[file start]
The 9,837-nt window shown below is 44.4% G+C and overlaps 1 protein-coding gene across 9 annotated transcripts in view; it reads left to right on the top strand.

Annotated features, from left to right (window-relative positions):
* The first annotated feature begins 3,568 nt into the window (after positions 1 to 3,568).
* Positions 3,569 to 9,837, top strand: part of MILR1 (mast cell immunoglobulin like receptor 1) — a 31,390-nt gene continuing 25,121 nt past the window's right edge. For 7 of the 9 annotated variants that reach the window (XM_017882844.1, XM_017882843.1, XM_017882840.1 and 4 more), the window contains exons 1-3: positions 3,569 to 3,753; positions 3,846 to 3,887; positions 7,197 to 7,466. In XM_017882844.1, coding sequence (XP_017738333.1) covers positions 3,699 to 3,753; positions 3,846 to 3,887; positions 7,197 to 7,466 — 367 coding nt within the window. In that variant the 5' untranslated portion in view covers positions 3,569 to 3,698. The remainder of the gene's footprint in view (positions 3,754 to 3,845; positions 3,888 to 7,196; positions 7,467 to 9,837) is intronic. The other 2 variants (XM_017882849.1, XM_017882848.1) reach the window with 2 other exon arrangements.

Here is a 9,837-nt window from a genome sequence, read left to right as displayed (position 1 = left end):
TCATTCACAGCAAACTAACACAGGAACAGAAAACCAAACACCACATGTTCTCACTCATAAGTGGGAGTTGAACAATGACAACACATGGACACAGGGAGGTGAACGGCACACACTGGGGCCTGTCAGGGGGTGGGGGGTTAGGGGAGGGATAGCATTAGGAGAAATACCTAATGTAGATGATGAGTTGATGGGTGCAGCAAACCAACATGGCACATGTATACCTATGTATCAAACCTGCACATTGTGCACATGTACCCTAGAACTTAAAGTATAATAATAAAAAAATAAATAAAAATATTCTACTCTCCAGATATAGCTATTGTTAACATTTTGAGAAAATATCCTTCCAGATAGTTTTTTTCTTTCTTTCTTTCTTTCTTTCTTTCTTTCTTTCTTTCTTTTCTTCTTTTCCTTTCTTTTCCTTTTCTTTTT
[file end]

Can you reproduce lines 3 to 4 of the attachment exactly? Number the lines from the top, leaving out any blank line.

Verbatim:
* The first annotated feature begins 3,568 nt into the window (after positions 1 to 3,568).
* Positions 3,569 to 9,837, top strand: part of MILR1 (mast cell immunoglobulin like receptor 1) — a 31,390-nt gene continuing 25,121 nt past the window's right edge. For 7 of the 9 annotated variants that reach the window (XM_017882844.1, XM_017882843.1, XM_017882840.1 and 4 more), the window contains exons 1-3: positions 3,569 to 3,753; positions 3,846 to 3,887; positions 7,197 to 7,466. In XM_017882844.1, coding sequence (XP_017738333.1) covers positions 3,699 to 3,753; positions 3,846 to 3,887; positions 7,197 to 7,466 — 367 coding nt within the window. In that variant the 5' untranslated portion in view covers positions 3,569 to 3,698. The remainder of the gene's footprint in view (positions 3,754 to 3,845; positions 3,888 to 7,196; positions 7,467 to 9,837) is intronic. The other 2 variants (XM_017882849.1, XM_017882848.1) reach the window with 2 other exon arrangements.